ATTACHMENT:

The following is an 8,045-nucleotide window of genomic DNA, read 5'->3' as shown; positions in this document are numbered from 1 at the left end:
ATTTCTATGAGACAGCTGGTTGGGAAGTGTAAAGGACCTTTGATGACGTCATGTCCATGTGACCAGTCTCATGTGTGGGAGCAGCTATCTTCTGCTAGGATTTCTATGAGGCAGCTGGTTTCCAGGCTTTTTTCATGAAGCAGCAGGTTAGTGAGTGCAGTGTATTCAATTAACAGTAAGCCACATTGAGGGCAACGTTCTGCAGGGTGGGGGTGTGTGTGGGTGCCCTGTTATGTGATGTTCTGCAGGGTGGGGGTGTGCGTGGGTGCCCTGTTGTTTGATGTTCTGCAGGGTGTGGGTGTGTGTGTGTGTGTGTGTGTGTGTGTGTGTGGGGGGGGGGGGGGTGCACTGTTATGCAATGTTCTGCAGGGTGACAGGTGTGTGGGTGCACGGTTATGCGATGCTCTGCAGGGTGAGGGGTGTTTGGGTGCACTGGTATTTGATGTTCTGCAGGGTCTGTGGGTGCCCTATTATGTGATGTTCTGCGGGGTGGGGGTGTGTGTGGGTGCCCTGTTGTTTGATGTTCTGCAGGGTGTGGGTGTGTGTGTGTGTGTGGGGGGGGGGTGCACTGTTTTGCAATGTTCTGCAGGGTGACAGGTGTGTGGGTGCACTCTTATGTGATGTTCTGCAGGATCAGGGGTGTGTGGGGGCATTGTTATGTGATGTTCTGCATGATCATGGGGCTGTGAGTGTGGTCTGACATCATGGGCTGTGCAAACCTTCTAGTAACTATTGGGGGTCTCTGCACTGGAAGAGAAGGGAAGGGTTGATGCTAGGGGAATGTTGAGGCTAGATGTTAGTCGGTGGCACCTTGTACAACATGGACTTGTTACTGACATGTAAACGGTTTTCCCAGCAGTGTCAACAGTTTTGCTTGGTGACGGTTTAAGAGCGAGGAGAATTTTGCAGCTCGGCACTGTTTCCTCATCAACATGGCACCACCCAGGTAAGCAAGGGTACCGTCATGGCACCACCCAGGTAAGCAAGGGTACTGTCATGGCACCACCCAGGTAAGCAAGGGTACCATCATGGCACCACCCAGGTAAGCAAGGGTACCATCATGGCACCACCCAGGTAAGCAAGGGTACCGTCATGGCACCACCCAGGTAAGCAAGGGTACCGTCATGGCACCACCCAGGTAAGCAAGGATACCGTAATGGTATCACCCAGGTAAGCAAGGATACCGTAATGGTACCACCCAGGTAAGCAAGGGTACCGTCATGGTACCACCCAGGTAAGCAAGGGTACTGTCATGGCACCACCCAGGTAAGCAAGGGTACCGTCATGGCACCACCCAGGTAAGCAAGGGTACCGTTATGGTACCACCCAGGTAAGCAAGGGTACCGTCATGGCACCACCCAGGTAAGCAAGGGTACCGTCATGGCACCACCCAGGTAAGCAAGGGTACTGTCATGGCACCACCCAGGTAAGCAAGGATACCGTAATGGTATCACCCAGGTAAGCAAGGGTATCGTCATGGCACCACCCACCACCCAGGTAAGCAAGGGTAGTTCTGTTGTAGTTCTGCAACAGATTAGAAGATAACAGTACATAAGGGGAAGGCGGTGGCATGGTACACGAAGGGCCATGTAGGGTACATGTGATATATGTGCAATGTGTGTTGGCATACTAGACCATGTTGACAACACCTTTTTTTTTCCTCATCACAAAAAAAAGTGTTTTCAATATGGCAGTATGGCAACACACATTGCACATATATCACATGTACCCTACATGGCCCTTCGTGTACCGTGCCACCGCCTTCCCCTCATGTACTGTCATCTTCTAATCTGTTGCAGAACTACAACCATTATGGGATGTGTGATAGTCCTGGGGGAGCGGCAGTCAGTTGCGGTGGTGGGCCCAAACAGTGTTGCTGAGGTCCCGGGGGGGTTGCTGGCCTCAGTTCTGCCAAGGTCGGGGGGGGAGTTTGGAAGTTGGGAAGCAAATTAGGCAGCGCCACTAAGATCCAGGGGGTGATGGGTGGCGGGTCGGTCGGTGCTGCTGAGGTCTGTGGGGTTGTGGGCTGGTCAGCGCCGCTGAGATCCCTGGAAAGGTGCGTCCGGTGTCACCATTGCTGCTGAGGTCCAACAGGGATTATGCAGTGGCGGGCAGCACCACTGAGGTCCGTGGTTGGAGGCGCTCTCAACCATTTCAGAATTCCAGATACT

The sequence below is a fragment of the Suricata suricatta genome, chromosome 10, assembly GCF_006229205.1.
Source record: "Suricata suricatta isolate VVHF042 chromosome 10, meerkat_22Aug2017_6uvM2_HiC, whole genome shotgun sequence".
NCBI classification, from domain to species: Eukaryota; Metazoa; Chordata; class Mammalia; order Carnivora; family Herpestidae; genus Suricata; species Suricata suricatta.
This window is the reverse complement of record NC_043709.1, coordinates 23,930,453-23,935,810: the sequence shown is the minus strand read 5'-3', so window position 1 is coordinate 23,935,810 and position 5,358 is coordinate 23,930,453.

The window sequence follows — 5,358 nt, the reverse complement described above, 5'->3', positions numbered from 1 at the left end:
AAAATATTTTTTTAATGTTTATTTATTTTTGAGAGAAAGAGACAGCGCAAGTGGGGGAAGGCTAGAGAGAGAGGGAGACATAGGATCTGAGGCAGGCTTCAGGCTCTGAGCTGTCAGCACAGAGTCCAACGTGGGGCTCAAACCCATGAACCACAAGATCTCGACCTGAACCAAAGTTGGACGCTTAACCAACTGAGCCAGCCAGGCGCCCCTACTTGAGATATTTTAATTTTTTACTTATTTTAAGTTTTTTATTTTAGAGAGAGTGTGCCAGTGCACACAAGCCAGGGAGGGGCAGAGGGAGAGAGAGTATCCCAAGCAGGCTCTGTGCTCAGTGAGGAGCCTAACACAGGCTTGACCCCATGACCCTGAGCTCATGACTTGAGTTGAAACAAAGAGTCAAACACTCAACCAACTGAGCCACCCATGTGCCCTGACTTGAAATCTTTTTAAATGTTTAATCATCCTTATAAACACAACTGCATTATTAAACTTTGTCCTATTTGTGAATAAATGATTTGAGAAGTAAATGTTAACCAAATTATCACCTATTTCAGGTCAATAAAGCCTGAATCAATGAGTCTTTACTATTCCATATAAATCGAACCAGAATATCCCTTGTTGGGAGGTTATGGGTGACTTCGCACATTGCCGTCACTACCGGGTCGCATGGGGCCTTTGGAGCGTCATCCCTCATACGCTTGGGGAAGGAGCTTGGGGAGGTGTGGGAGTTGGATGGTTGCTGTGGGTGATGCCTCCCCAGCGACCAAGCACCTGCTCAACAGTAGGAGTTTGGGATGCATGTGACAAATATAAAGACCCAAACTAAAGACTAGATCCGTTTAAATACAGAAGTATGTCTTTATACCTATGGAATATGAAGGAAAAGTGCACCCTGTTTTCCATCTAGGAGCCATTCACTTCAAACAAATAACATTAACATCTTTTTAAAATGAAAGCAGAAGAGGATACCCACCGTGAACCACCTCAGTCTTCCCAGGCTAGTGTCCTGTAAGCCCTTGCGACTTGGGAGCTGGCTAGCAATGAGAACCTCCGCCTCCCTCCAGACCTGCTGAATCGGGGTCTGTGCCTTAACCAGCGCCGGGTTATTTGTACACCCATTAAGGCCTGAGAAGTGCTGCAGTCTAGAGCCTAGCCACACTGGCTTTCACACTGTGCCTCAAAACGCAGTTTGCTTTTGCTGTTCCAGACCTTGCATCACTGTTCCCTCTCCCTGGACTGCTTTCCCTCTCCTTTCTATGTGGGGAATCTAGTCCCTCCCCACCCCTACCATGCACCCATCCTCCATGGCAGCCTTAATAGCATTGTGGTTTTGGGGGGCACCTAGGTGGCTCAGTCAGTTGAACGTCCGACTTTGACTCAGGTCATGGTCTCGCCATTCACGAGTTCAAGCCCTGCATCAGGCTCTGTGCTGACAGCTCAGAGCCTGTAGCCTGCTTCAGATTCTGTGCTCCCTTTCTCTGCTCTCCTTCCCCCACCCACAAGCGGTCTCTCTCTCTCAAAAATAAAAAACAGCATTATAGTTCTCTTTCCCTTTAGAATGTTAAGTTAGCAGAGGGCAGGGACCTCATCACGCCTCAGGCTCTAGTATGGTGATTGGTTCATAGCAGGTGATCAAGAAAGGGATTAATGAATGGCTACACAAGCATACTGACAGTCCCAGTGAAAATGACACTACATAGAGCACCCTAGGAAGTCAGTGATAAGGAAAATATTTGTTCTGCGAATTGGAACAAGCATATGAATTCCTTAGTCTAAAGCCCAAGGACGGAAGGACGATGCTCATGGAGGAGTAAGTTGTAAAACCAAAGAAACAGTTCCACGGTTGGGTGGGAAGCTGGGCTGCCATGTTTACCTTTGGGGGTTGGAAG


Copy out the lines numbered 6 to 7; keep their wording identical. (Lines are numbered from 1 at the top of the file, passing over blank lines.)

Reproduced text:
This window is the reverse complement of record NC_043709.1, coordinates 23,930,453-23,935,810: the sequence shown is the minus strand read 5'-3', so window position 1 is coordinate 23,935,810 and position 5,358 is coordinate 23,930,453.

The window sequence follows — 5,358 nt, the reverse complement described above, 5'->3', positions numbered from 1 at the left end: